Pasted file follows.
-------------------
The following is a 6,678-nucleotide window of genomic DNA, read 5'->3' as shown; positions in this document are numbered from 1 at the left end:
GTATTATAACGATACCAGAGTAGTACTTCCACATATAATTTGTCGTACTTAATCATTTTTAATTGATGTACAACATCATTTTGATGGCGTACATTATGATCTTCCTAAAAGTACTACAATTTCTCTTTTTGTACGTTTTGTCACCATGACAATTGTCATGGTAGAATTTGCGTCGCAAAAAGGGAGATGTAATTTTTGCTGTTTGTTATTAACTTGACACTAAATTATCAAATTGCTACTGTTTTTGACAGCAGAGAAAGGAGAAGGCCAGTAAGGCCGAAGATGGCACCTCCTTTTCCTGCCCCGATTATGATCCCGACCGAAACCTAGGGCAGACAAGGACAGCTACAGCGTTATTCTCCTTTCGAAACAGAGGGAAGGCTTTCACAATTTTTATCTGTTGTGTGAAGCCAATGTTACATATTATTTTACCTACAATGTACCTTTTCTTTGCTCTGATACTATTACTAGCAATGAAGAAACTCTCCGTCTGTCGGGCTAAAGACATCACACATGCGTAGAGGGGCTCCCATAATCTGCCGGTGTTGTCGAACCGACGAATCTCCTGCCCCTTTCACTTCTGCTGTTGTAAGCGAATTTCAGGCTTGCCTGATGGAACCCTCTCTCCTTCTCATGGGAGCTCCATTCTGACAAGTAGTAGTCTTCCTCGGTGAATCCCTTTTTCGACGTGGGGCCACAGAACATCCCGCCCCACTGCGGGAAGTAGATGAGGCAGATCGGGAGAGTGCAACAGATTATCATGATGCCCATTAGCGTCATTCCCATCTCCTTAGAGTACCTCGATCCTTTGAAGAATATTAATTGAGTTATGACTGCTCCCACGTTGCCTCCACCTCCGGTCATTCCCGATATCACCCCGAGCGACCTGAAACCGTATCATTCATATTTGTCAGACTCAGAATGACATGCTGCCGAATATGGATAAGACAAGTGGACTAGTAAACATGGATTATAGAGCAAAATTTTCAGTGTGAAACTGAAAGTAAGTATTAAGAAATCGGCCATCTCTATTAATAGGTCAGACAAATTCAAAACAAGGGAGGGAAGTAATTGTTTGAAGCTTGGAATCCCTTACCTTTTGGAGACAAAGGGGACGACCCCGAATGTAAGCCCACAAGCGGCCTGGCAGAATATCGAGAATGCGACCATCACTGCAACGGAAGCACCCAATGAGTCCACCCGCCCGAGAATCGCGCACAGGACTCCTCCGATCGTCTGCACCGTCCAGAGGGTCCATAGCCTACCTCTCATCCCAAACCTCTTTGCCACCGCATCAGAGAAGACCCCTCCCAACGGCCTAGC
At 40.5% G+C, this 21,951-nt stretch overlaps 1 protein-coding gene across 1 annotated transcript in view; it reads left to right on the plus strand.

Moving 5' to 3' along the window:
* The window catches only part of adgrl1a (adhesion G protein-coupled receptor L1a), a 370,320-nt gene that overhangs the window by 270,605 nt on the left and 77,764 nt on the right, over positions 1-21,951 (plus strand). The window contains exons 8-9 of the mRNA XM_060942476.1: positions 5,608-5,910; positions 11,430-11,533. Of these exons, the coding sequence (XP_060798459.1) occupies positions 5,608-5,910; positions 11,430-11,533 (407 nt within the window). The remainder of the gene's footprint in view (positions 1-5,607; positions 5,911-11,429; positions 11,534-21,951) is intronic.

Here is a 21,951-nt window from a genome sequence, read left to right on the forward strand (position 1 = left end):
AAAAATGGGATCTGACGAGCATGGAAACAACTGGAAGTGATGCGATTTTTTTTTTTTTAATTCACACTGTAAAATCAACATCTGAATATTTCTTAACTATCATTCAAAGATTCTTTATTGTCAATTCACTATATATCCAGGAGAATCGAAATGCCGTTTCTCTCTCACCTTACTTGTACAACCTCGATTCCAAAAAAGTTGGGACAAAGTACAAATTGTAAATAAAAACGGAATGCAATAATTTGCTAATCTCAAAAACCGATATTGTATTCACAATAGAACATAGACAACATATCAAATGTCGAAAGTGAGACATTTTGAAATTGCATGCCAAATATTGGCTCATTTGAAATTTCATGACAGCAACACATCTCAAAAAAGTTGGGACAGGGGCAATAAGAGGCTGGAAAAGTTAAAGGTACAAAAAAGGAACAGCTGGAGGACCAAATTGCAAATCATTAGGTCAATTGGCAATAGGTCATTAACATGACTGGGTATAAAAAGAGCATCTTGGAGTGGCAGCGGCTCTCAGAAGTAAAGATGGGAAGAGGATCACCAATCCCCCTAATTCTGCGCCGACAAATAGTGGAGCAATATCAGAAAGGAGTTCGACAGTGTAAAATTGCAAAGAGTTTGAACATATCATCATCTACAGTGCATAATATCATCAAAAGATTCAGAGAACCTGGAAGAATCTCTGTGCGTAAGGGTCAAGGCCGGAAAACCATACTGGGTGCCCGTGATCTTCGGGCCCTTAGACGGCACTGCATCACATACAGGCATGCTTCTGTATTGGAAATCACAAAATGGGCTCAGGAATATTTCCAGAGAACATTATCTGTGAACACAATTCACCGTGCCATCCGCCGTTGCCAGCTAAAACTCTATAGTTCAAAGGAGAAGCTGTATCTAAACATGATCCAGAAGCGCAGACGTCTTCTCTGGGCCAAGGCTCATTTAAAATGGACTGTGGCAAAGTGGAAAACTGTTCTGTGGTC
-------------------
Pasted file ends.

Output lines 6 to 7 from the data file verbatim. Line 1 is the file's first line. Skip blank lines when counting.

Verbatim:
Here is a 21,951-nt window from a genome sequence, read left to right on the forward strand (position 1 = left end):
AAAAATGGGATCTGACGAGCATGGAAACAACTGGAAGTGATGCGATTTTTTTTTTTTTAATTCACACTGTAAAATCAACATCTGAATATTTCTTAACTATCATTCAAAGATTCTTTATTGTCAATTCACTATATATCCAGGAGAATCGAAATGCCGTTTCTCTCTCACCTTACTTGTACAACCTCGATTCCAAAAAAGTTGGGACAAAGTACAAATTGTAAATAAAAACGGAATGCAATAATTTGCTAATCTCAAAAACCGATATTGTATTCACAATAGAACATAGACAACATATCAAATGTCGAAAGTGAGACATTTTGAAATTGCATGCCAAATATTGGCTCATTTGAAATTTCATGACAGCAACACATCTCAAAAAAGTTGGGACAGGGGCAATAAGAGGCTGGAAAAGTTAAAGGTACAAAAAAGGAACAGCTGGAGGACCAAATTGCAAATCATTAGGTCAATTGGCAATAGGTCATTAACATGACTGGGTATAAAAAGAGCATCTTGGAGTGGCAGCGGCTCTCAGAAGTAAAGATGGGAAGAGGATCACCAATCCCCCTAATTCTGCGCCGACAAATAGTGGAGCAATATCAGAAAGGAGTTCGACAGTGTAAAATTGCAAAGAGTTTGAACATATCATCATCTACAGTGCATAATATCATCAAAAGATTCAGAGAACCTGGAAGAATCTCTGTGCGTAAGGGTCAAGGCCGGAAAACCATACTGGGTGCCCGTGATCTTCGGGCCCTTAGACGGCACTGCATCACATACAGGCATGCTTCTGTATTGGAAATCACAAAATGGGCTCAGGAATATTTCCAGAGAACATTATCTGTGAACACAATTCACCGTGCCATCCGCCGTTGCCAGCTAAAACTCTATAGTTCAAAGGAGAAGCTGTATCTAAACATGATCCAGAAGCGCAGACGTCTTCTCTGGGCCAAGGCTCATTTAAAATGGACTGTGGCAAAGTGGAAAACTGTTCTGTGGTC